The newest indication coincides with growing concerns that COVID-19 and flu spread will cause unprecedented burden on the US this winter.
The US Food and Drug Administration (FDA) has expanded the indicated use of baloxavir marboxil (Xofluza) to include post-exposure influenza prevention in patients 12 years and older after they had contacted someone with the flu.
The expanded indication, granted to Genentech, also allows for the administration of baloxavir marboxil in both granular and oral tablet form.
The second-generation flu therapy was initially approved by the FDA in October 2018 for the treatment of acute uncomplicated flu in such patients within 48 hours of symptoms presenting, and was expanded to treat persons at high risk of developing flu-related complications in the following year.
This new indication also comes at a time of heightened scrutiny around flu prevention and mitigation, as the current coronavirus 2019 (COVID-19) outbreak coinciding with the 2020-21 flu season has generated concerns of a possible winter “twindemic.”
"This expanded indication for Xofluza will provide an important option to help prevent influenza just in time for a flu season that is anticipated to be unlike any other because it will coincide with the coronavirus pandemic," Debra Birnkrant, MD, director of the Division of Antiviral Products in the FDA's Center for Drug Evaluation and Research, said in a statement. "Americans will have to be more vigilant than ever as these viruses spread concurrently."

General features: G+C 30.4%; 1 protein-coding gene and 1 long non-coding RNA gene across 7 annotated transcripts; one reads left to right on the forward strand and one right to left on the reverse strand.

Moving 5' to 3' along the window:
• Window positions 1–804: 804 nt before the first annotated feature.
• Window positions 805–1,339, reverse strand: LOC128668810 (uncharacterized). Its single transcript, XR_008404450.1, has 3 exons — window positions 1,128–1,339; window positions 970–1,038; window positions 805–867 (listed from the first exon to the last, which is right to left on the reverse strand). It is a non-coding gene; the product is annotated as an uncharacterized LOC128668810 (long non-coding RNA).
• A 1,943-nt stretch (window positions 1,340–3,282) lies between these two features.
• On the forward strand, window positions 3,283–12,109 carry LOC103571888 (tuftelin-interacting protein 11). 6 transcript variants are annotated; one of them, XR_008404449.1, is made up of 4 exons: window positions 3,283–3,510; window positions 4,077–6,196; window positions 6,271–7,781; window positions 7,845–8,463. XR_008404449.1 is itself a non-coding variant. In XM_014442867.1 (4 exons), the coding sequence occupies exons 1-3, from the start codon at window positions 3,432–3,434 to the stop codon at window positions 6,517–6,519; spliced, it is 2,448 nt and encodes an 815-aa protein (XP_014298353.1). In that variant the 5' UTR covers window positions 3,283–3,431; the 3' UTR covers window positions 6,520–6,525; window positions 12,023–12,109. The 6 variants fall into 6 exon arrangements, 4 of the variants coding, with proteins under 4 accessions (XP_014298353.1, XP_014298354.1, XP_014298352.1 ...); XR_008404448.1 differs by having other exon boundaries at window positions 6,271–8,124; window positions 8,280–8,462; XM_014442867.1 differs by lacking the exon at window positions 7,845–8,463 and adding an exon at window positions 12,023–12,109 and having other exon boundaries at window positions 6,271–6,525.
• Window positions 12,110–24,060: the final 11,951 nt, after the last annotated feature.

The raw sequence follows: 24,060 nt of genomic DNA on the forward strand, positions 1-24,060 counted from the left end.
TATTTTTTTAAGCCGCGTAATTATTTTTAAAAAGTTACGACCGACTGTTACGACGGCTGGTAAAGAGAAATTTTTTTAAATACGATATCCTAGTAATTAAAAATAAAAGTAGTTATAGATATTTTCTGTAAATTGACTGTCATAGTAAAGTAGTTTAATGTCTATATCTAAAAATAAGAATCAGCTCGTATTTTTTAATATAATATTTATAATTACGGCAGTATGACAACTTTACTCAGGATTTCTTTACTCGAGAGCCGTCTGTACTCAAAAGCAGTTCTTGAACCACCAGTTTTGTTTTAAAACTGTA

The safety and efficacy of baloxavir marboxil in post-flu exposure prevention was observed in data from a randomized, double-blind, controlled trial involving 607 subjects aged 12 years and older exposed to a person with influenza in their home.
Participants received either baloxavir marboxil (n = 303) or placebo (n = 304). Investigators assessed for a primary endpoint of proportion of subjects who were infected with the virus and presented with fever and at least 1 respiratory symptoms between days 1-10.
Just 1% of treated participants reported such flu-like symptoms in the observed period, versus 13% of participants given placebo.
Among the most common adverse events associated with baloxavir marboxil were diarrhea, bronchitis, nausea, sinusitis, and headaches. Experts further advised that hypersensitivities, including anaphylaxis, can occur in patients taking the therapy.
Though treating patients with the flu with antiviral therapies including baloxavir marboxil within 48 hours can reduce illness duration and severity, the most recommended means to mitigate influenza burden remains the annual vaccine.